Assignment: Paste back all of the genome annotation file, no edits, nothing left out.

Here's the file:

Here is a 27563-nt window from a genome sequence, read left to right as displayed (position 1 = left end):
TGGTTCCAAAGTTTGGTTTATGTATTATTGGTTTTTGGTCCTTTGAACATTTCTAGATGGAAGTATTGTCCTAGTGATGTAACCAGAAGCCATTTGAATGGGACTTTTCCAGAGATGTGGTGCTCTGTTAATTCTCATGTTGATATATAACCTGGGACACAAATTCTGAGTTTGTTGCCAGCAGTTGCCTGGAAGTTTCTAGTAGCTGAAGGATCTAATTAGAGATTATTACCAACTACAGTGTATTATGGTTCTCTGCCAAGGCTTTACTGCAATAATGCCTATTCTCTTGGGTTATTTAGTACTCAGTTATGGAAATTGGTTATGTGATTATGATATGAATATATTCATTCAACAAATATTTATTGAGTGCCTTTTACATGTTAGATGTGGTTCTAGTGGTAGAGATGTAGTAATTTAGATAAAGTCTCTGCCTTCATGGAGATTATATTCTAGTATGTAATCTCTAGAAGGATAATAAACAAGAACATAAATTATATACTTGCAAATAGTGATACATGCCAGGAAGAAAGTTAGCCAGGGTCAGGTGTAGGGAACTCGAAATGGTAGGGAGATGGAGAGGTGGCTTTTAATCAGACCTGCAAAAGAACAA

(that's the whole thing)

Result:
Here is a 27563-nt window from a genome sequence, read left to right as displayed (position 1 = left end):
TGGTTCCAAAGTTTGGTTTATGTATTATTGGTTTTTGGTCCTTTGAACATTTCTAGATGGAAGTATTGTCCTAGTGATGTAACCAGAAGCCATTTGAATGGGACTTTTCCAGAGATGTGGTGCTCTGTTAATTCTCATGTTGATATATAACCTGGGACACAAATTCTGAGTTTGTTGCCAGCAGTTGCCTGGAAGTTTCTAGTAGCTGAAGGATCTAATTAGAGATTATTACCAACTACAGTGTATTATGGTTCTCTGCCAAGGCTTTACTGCAATAATGCCTATTCTCTTGGGTTATTTAGTACTCAGTTATGGAAATTGGTTATGTGATTATGATATGAATATATTCATTCAACAAATATTTATTGAGTGCCTTTTACATGTTAGATGTGGTTCTAGTGGTAGAGATGTAGTAATTTAGATAAAGTCTCTGCCTTCATGGAGATTATATTCTAGTATGTAATCTCTAGAAGGATAATAAACAAGAACATAAATTATATACTTGCAAATAGTGATACATGCCAGGAAGAAAGTTAGCCAGGGTCAGGTGTAGGGAACTCGAAATGGTAGGGAGATGGAGAGGTGGCTTTTAATCAGACCTGCAAAAGAACAA